Monday, October 15, 2012

Frost is Coming Soon


As I write this, I am sitting in front of an open window, enjoying the pleasant coolness of the very early morning thanks to a 5 AM wake up call by my 3 year old.  She’s gone back to sleep, thank God, but I remained awake and thought I’d get something more useful than lying in bed trying in vain to go to back to sleep.  As my mother reminds me, just as soon as she starts sleeping to a reasonable hour in the morning, she’ll become difficult to wake up in the morning.   

This column is about gardening, not children, though.  The first frost will arrive within the next month, and it’s time to think about preparing for it.  Open windows at 5 AM will no longer be pleasant, and fresh from the garden tomatoes, cucumbers, and peppers will be gone for another season.  I’ll have to fill my girls with as many cucumbers as possible before they are gone.  If you grow cucumbers, you know that they grow from tender, edible vegetables into tough behemoths overnight, and the chickens have certainly enjoyed eating the overgrown ones. 

If the first frost finds you fortunate enough to have green tomatoes on the vine, pick them before frost touches them, wrap them in newspaper, and store them in an unheated, but above freezing, area.  It’s easy to preserve bell peppers by chopping them and sautéing them briefly, then freezing them.  Try to lay the bag flat in the freezer, and to move the peppers around a bit so they don’t freeze into one huge ball.  When your recipe calls for chopped cooked peppers, use some of yours from the summer.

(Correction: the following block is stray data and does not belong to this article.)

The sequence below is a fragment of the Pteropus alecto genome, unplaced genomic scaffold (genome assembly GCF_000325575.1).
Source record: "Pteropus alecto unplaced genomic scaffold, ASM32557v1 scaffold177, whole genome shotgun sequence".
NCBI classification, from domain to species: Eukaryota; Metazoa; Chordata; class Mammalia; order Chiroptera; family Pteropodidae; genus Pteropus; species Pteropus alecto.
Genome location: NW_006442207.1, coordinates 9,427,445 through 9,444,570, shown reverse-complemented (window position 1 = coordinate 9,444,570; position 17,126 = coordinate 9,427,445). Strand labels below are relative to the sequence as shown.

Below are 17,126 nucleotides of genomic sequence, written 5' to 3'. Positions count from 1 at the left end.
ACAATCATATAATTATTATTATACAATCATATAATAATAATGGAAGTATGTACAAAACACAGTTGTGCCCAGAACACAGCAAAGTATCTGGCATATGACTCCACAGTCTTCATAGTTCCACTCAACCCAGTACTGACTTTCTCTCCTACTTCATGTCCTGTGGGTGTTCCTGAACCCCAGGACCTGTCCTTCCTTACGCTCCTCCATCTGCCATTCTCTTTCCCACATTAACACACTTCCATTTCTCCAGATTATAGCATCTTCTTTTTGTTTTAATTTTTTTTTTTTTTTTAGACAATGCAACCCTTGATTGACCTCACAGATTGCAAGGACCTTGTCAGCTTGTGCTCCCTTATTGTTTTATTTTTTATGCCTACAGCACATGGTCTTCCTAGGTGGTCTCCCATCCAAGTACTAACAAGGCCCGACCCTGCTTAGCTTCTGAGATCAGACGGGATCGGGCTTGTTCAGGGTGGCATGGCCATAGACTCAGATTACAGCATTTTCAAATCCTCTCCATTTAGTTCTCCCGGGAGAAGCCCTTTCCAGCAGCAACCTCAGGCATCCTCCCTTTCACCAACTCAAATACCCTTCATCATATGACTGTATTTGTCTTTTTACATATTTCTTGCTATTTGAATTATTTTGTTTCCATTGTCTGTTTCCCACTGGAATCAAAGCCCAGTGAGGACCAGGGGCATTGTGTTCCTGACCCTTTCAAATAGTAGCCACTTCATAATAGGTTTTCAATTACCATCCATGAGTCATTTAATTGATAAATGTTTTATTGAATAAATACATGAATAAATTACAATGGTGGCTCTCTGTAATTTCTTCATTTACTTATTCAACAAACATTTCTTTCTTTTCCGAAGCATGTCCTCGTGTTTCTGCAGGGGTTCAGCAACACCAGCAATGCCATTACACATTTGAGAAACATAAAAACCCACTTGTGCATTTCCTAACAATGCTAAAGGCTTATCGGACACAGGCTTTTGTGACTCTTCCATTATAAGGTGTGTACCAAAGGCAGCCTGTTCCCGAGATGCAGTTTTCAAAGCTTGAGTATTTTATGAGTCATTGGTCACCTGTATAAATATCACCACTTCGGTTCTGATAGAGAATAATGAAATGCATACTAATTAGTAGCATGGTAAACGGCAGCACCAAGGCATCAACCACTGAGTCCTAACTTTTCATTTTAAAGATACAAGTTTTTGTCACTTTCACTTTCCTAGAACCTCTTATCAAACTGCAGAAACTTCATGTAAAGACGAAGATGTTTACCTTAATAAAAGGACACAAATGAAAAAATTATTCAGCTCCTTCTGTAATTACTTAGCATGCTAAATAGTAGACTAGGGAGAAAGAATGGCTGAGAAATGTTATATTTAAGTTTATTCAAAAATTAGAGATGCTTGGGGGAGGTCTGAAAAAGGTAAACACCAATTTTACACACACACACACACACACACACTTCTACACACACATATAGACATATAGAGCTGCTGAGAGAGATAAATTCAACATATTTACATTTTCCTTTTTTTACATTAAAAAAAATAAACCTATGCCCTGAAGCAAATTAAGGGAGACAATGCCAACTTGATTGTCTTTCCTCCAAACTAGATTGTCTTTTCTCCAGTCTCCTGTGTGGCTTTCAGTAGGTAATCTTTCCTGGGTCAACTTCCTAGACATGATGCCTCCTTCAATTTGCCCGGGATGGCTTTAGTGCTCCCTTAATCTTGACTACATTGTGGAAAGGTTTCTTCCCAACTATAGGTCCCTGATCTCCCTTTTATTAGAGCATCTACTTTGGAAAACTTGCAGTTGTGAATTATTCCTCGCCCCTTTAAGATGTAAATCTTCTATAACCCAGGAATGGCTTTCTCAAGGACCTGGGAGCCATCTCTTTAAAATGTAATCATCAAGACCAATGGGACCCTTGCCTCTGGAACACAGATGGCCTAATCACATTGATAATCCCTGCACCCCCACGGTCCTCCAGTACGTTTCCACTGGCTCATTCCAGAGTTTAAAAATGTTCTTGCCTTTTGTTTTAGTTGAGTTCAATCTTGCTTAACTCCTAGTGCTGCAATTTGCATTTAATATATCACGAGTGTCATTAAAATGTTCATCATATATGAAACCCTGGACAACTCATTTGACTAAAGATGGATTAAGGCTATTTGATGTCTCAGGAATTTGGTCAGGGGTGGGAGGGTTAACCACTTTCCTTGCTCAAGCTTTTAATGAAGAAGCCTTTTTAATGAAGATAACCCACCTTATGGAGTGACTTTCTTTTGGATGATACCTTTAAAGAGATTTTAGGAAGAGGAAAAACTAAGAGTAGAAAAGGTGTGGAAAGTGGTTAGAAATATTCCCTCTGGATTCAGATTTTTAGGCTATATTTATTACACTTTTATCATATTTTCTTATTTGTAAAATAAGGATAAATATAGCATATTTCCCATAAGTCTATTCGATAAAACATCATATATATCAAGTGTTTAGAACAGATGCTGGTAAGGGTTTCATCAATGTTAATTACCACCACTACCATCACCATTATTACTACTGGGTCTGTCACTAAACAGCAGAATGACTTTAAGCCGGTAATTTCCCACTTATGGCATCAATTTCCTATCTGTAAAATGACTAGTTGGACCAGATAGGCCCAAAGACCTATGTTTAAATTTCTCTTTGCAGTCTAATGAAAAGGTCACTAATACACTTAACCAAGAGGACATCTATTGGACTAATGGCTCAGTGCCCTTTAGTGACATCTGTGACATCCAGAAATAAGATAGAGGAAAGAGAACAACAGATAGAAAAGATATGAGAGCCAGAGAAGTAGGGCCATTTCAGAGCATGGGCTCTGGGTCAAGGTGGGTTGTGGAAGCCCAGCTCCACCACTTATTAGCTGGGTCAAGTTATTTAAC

Although I have enjoyed the abundance of lima beans this summer, they do take a very long time to shell.   My daughters and I shelled about 1 ½ quarts of lima beans last week, and with their help, which was actual help, not hindrance, it took us about 30 minutes.  Do not complain to farmers at the market about the cost of shelled lima beans.  I will be glad for a break from shelling lima beans; I can’t stop picking them until frost comes because I do love to eat them.

My sweet potatoes have taken over the garden.  At the beginning of the summer, a rabbit nibbled the new vines.  I believe he even dug a home for himself near a hole created by a rotting tree stump near some asparagus.  He didn’t do any serious damage to my garden, and now he’s too fat to get through the wire into the garden.  We enjoy seeing a real “Peter Rabbit” in the yard, and his cuteness, and lack of serious damage to any plants, saved him.  Before the first frost, I’ll dig my sweet potatoes.  Temperatures much below 50°F damage the tubers, so I’ll get them out of the ground within the next couple of weeks, let them air dry for a week or so in the garage as long as temperatures stay warm, and then I’ll store them inside the house in a dark closet.

I’ll also take cuttings of coleus, geraniums, and other tender annuals that I will root in water and then transfer to soil and save over the winter.  My husband does enjoy having an empty tub in our bathroom in the summer, when all the houseplants go outside for a vacation, but I’ll soon fill it, which is positioned in front of a south-facing glass block window, with houseplants and other tender plants I hope to protect throughout the winter. 

Go ahead now and find a place for the houseplants indoors, and spray them with water to remove the insects that might have found a home in them for the summer.  Shake them to remove dead leaves, and repot any that need it.  Plan for the arrival of the first frost, and that way, the night before the frost will find you relaxed instead of dashing about in the twilight, filling your entryway with plants, and picking vegetables you are desperately trying to save.

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